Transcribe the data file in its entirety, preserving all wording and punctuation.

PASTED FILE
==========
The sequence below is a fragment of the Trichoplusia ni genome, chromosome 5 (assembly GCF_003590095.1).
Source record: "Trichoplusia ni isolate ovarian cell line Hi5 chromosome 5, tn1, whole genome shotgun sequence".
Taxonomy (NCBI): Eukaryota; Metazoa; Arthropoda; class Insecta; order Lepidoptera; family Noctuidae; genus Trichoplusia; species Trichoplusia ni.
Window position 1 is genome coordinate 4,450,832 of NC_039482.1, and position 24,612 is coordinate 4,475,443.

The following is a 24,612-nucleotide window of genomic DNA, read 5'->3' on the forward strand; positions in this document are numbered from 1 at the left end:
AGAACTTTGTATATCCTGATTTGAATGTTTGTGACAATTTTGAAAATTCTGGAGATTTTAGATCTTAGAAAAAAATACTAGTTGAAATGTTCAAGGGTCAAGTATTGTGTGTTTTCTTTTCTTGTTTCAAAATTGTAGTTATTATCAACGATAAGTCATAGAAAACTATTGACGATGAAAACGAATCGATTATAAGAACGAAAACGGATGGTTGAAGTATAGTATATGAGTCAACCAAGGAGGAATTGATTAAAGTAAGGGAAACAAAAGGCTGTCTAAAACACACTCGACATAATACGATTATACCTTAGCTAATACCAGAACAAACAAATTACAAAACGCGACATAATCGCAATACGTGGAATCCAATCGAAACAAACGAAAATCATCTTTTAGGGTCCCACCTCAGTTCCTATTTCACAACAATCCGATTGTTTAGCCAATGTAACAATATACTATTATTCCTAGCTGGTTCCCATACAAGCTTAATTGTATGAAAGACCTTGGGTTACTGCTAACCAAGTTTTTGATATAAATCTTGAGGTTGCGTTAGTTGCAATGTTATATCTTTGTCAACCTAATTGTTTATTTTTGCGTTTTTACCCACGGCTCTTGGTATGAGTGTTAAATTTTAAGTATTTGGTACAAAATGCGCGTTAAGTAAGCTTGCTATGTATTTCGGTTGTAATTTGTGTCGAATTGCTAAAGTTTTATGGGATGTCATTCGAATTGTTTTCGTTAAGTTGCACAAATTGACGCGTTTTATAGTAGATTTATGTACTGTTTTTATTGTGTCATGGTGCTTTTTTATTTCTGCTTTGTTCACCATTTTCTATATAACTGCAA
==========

The sequence below is a fragment of the Trichoplusia ni genome, chromosome 5 (assembly GCF_003590095.1).
Source record: "Trichoplusia ni isolate ovarian cell line Hi5 chromosome 5, tn1, whole genome shotgun sequence".
Taxonomy (NCBI): Eukaryota; Metazoa; Arthropoda; class Insecta; order Lepidoptera; family Noctuidae; genus Trichoplusia; species Trichoplusia ni.
Window position 1 is genome coordinate 4,450,832 of NC_039482.1, and position 24,612 is coordinate 4,475,443.

The following is a 24,612-nucleotide window of genomic DNA, read 5'->3' on the forward strand; positions in this document are numbered from 1 at the left end:
AGAACTTTGTATATCCTGATTTGAATGTTTGTGACAATTTTGAAAATTCTGGAGATTTTAGATCTTAGAAAAAAATACTAGTTGAAATGTTCAAGGGTCAAGTATTGTGTGTTTTCTTTTCTTGTTTCAAAATTGTAGTTATTATCAACGATAAGTCATAGAAAACTATTGACGATGAAAACGAATCGATTATAAGAACGAAAACGGATGGTTGAAGTATAGTATATGAGTCAACCAAGGAGGAATTGATTAAAGTAAGGGAAACAAAAGGCTGTCTAAAACACACTCGACATAATACGATTATACCTTAGCTAATACCAGAACAAACAAATTACAAAACGCGACATAATCGCAATACGTGGAATCCAATCGAAACAAACGAAAATCATCTTTTAGGGTCCCACCTCAGTTCCTATTTCACAACAATCCGATTGTTTAGCCAATGTAACAATATACTATTATTCCTAGCTGGTTCCCATACAAGCTTAATTGTATGAAAGACCTTGGGTTACTGCTAACCAAGTTTTTGATATAAATCTTGAGGTTGCGTTAGTTGCAATGTTATATCTTTGTCAACCTAATTGTTTATTTTTGCGTTTTTACCCACGGCTCTTGGTATGAGTGTTAAATTTTAAGTATTTGGTACAAAATGCGCGTTAAGTAAGCTTGCTATGTATTTCGGTTGTAATTTGTGTCGAATTGCTAAAGTTTTATGGGATGTCATTCGAATTGTTTTCGTTAAGTTGCACAAATTGACGCGTTTTATAGTAGATTTATGTACTGTTTTTATTGTGTCATGGTGCTTTTTTATTTCTGCTTTGTTCACCATTTTCTATATAACTGCAA